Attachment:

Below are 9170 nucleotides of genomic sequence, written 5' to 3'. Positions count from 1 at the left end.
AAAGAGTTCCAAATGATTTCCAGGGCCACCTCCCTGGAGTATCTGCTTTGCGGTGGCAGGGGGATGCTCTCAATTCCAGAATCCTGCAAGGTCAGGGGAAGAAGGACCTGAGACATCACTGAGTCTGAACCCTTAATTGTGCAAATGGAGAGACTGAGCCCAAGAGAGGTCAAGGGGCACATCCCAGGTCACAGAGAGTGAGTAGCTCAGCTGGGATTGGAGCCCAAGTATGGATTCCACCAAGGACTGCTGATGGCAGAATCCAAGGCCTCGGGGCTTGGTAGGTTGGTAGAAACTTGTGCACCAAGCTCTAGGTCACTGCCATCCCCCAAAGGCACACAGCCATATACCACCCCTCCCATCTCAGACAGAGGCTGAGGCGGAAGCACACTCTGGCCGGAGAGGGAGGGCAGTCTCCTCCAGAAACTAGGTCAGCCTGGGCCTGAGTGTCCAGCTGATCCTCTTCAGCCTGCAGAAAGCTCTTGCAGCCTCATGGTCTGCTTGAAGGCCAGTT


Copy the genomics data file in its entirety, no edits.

Below are 9170 nucleotides of genomic sequence, written 5' to 3'. Positions count from 1 at the left end.
AAAGAGTTCCAAATGATTTCCAGGGCCACCTCCCTGGAGTATCTGCTTTGCGGTGGCAGGGGGATGCTCTCAATTCCAGAATCCTGCAAGGTCAGGGGAAGAAGGACCTGAGACATCACTGAGTCTGAACCCTTAATTGTGCAAATGGAGAGACTGAGCCCAAGAGAGGTCAAGGGGCACATCCCAGGTCACAGAGAGTGAGTAGCTCAGCTGGGATTGGAGCCCAAGTATGGATTCCACCAAGGACTGCTGATGGCAGAATCCAAGGCCTCGGGGCTTGGTAGGTTGGTAGAAACTTGTGCACCAAGCTCTAGGTCACTGCCATCCCCCAAAGGCACACAGCCATATACCACCCCTCCCATCTCAGACAGAGGCTGAGGCGGAAGCACACTCTGGCCGGAGAGGGAGGGCAGTCTCCTCCAGAAACTAGGTCAGCCTGGGCCTGAGTGTCCAGCTGATCCTCTTCAGCCTGCAGAAAGCTCTTGCAGCCTCATGGTCTGCTTGAAGGCCAGTT